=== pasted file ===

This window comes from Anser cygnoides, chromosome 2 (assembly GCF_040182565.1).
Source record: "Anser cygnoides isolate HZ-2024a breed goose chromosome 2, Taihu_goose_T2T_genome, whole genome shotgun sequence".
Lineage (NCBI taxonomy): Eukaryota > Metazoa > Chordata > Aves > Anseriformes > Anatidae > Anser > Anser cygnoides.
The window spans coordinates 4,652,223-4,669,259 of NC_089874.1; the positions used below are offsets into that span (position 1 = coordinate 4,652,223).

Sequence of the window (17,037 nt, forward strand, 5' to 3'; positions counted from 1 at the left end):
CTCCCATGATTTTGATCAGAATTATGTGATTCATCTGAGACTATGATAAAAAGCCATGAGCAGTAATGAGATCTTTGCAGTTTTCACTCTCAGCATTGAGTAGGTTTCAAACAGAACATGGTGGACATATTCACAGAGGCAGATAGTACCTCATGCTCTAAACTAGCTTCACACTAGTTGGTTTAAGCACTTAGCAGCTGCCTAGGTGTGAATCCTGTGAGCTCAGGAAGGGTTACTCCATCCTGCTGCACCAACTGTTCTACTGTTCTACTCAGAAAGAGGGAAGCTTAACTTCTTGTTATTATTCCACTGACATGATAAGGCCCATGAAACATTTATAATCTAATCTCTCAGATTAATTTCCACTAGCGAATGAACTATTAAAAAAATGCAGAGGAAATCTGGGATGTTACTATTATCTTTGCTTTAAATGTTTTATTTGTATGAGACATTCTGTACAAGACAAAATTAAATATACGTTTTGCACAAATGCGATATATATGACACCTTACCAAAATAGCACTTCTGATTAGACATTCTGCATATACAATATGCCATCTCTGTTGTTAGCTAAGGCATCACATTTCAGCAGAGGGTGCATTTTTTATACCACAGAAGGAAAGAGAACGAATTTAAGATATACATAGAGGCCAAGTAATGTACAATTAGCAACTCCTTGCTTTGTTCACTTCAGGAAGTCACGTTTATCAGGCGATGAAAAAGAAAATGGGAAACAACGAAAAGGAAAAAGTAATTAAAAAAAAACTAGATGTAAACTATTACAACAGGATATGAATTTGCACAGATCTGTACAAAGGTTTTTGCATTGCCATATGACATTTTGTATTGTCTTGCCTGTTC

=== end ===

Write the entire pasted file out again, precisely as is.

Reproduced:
This window comes from Anser cygnoides, chromosome 2 (assembly GCF_040182565.1).
Source record: "Anser cygnoides isolate HZ-2024a breed goose chromosome 2, Taihu_goose_T2T_genome, whole genome shotgun sequence".
Lineage (NCBI taxonomy): Eukaryota > Metazoa > Chordata > Aves > Anseriformes > Anatidae > Anser > Anser cygnoides.
The window spans coordinates 4,652,223-4,669,259 of NC_089874.1; the positions used below are offsets into that span (position 1 = coordinate 4,652,223).

Sequence of the window (17,037 nt, forward strand, 5' to 3'; positions counted from 1 at the left end):
CTCCCATGATTTTGATCAGAATTATGTGATTCATCTGAGACTATGATAAAAAGCCATGAGCAGTAATGAGATCTTTGCAGTTTTCACTCTCAGCATTGAGTAGGTTTCAAACAGAACATGGTGGACATATTCACAGAGGCAGATAGTACCTCATGCTCTAAACTAGCTTCACACTAGTTGGTTTAAGCACTTAGCAGCTGCCTAGGTGTGAATCCTGTGAGCTCAGGAAGGGTTACTCCATCCTGCTGCACCAACTGTTCTACTGTTCTACTCAGAAAGAGGGAAGCTTAACTTCTTGTTATTATTCCACTGACATGATAAGGCCCATGAAACATTTATAATCTAATCTCTCAGATTAATTTCCACTAGCGAATGAACTATTAAAAAAATGCAGAGGAAATCTGGGATGTTACTATTATCTTTGCTTTAAATGTTTTATTTGTATGAGACATTCTGTACAAGACAAAATTAAATATACGTTTTGCACAAATGCGATATATATGACACCTTACCAAAATAGCACTTCTGATTAGACATTCTGCATATACAATATGCCATCTCTGTTGTTAGCTAAGGCATCACATTTCAGCAGAGGGTGCATTTTTTATACCACAGAAGGAAAGAGAACGAATTTAAGATATACATAGAGGCCAAGTAATGTACAATTAGCAACTCCTTGCTTTGTTCACTTCAGGAAGTCACGTTTATCAGGCGATGAAAAAGAAAATGGGAAACAACGAAAAGGAAAAAGTAATTAAAAAAAAACTAGATGTAAACTATTACAACAGGATATGAATTTGCACAGATCTGTACAAAGGTTTTTGCATTGCCATATGACATTTTGTATTGTCTTGCCTGTTC